In recent years, the art school has formed partnerships with other academic institutions—most visibly at the Great Northern Way Campus with UBC, SFU, and the B.C. Institute of Technology—but also with North Island College and the University of Northern British Columbia.
“This is a specialized institution, so it’s different from a comprehensive university,” Burnett emphasizes. “It prides itself on the fact that people are involved in a studio-based education with a very strong academic core.”
Not long after Burnett was hired as president from McGill University, he decried any notion that the digital revolution should be seen as dramatically different from the introduction of sophisticated paintbrushes and pencils for earlier generations. “Each technology provides the good artist and the committed artist with additional tools,” he told the Straight at the time.
The message didn’t go over well with everyone—one instructor even told Straight visual-arts writer Robin Laurence that the Internet “was a huge waste of time”. History suggests that Burnett deserves credit for being a visionary in foreseeing the growth of the creative economy.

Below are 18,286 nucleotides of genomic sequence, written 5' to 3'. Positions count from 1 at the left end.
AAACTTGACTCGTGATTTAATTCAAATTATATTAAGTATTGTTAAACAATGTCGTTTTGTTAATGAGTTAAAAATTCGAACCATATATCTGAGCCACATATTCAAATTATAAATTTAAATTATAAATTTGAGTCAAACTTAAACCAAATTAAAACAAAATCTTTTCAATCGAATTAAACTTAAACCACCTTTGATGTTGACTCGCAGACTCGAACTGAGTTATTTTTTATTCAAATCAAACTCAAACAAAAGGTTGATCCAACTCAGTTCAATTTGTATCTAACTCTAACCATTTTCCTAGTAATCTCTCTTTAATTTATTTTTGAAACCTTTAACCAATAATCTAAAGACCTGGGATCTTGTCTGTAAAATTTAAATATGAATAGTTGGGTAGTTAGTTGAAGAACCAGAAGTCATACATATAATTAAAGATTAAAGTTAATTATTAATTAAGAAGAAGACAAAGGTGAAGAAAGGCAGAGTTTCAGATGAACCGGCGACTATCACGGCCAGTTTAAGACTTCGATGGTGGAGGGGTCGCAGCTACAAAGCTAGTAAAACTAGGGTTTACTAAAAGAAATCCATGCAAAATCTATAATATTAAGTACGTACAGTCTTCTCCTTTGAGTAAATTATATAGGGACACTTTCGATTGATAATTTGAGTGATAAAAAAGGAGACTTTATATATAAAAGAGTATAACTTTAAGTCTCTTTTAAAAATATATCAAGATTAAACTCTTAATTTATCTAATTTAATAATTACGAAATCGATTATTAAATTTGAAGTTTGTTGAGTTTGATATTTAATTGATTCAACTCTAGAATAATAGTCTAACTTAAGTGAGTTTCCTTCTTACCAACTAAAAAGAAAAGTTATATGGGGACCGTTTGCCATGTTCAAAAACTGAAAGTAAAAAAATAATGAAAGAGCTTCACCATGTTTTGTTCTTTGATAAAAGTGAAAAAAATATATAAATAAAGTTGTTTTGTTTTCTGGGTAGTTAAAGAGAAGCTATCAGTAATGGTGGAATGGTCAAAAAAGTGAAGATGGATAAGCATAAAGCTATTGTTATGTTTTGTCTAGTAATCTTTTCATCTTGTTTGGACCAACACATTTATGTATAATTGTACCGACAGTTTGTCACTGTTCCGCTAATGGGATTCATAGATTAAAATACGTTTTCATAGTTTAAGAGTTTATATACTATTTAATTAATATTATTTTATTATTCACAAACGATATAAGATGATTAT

Five years ago, the Conference Board of Canada published a report declaring that the artistic and cultural sector “generated about $46 billion in real value-added GDP [gross domestic product] in 2007”.
“However, when considering the effect of culture industries on other sectors of the economy—accounting for indirect and induced effects—the overall impact was much larger,” the report states. “According to our estimates, the economic footprint of the culture sector was valued at $84.6 billion in 2007, or 7.4 percent of real GDP.”
Meanwhile, author and University of Toronto professor Richard Florida has written several books and articles about the rising economic importance of the “creative class”. One of his titles, Who’s Your City? How the Creative Economy Is Making Where to Live the Most Important Decision of Your Life, focuses on the monumental impact that a person’s city of residence can have on the course of their life. Burnett describes it as an “important book”.